public class drawFieldOfView : MonoBehaviour {

int quality = 15;
Mesh mesh;
public Material material;

float angle_fov = 40;

float dist_min = 5.0f;
float dist_max = 15.0f;

void Start()
{
mesh = new Mesh();
mesh.vertices = new Vector3[4 * quality];   // Could be of size [2 * quality + 2] if circle segment is continuous
mesh.triangles = new int[3 * 2 * quality];

Vector3[] normals = new Vector3[4 * quality];
Vector2[] uv = new Vector2[4 * quality];

for (int i = 0; i < uv.Length; i++)
uv[i] = new Vector2(0, 0);
for (int i = 0; i < normals.Length; i++)
normals[i] = new Vector3(0, 1, 0);

mesh.uv = uv;
mesh.normals = normals;

}

void Update()
{
float angle_lookat = GetEnemyAngle();

float angle_start = angle_lookat - angle_fov;
float angle_end = angle_lookat + angle_fov;
float angle_delta = (angle_end - angle_start) / quality;

float angle_curr = angle_start;
float angle_next = angle_start + angle_delta;

Vector3 pos_curr_min = Vector3.zero;
Vector3 pos_curr_max = Vector3.zero;

Vector3 pos_next_min = Vector3.zero;
Vector3 pos_next_max = Vector3.zero;

Vector3[] vertices = new Vector3[4 * quality];   // Could be of size [2 * quality + 2] if circle segment is continuous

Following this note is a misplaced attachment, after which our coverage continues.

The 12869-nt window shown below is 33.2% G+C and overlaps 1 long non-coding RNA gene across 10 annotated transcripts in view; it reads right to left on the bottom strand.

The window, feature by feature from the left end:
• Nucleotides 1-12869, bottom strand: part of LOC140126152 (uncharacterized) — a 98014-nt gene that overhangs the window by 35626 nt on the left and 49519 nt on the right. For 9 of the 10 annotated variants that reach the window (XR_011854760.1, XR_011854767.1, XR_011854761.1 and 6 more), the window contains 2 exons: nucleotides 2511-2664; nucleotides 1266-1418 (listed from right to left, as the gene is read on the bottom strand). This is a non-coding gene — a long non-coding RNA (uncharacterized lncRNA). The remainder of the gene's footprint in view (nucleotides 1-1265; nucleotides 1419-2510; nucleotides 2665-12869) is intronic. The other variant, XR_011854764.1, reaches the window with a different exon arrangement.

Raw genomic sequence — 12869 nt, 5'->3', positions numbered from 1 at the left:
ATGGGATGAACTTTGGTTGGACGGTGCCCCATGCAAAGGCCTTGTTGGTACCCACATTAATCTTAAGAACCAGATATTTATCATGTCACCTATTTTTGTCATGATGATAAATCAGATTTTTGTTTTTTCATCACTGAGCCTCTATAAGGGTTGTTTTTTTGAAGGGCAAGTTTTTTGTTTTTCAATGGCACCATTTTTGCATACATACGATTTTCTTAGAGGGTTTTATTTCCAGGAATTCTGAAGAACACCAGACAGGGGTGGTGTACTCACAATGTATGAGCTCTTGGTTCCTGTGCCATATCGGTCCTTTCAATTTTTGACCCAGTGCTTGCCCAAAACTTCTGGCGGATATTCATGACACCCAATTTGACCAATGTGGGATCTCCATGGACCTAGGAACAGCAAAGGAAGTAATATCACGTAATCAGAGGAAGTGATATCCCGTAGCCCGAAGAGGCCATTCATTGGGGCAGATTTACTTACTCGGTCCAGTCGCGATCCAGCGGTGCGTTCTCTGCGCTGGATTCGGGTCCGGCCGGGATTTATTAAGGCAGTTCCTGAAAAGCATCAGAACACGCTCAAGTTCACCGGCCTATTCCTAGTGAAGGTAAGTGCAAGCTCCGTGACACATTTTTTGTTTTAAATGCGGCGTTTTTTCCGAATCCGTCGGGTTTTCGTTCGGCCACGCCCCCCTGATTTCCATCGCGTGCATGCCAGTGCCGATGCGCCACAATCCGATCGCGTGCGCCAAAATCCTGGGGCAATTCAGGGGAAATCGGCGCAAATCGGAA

int[] triangles = new int[3 * 2 * quality];

for (int i = 0; i < quality; i++)
{
Vector3 sphere_curr = new Vector3(
Mathf.Sin(Mathf.Deg2Rad * (angle_curr)), 0,   // Left handed CW

Vector3 sphere_next = new Vector3(

pos_curr_min = transform.position + sphere_curr * dist_min;
pos_curr_max = transform.position + sphere_curr * dist_max;

pos_next_min = transform.position + sphere_next * dist_min;
pos_next_max = transform.position + sphere_next * dist_max;

int a = 4 * i;
int b = 4 * i + 1;
int c = 4 * i + 2;
int d = 4 * i + 3;

vertices[a] = pos_curr_min;
vertices[b] = pos_curr_max;
vertices[c] = pos_next_max;
vertices[d] = pos_next_min;

triangles[6 * i] = a;       // Triangle1: abc
triangles[6 * i + 1] = b;
triangles[6 * i + 2] = c;
triangles[6 * i + 3] = c;   // Triangle2: cda
triangles[6 * i + 4] = d;
triangles[6 * i + 5] = a;

angle_curr += angle_delta;
angle_next += angle_delta;

}

mesh.vertices = vertices;
mesh.triangles = triangles;

Graphics.DrawMesh(mesh, Vector3.zero, Quaternion.identity, material, 0);
}

float GetEnemyAngle()
{
return 90 - Mathf.Rad2Deg * Mathf.Atan2(transform.forward.z, transform.forward.x); // Left handed CW. z = angle 0, x = angle 90
}

}


8 years later and this has helped another coder. I have adjusted knight666's and Rick0r's code to work modularly with a tabletop strategy game I am working on. Though I am having trouble getting it to take a shader, it will only display the color of the shader and not the effect.

using UnityEngine;

public class FiringArcMeshGenerator : MonoBehaviour
{
/// <summary>
/// Credit to Knight666 (knight666.com) & Rickz0r
/// https://gamedev.stackexchange.com/questions/31170/drawing-a-dynamic-indicator-for-a-field-of-view
/// Code modified for modular use by ThomFoxx
/// </summary>
[SerializeField] private int _quality = 6;
private Mesh _arcMesh;

[SerializeField] private bool _isPrimary;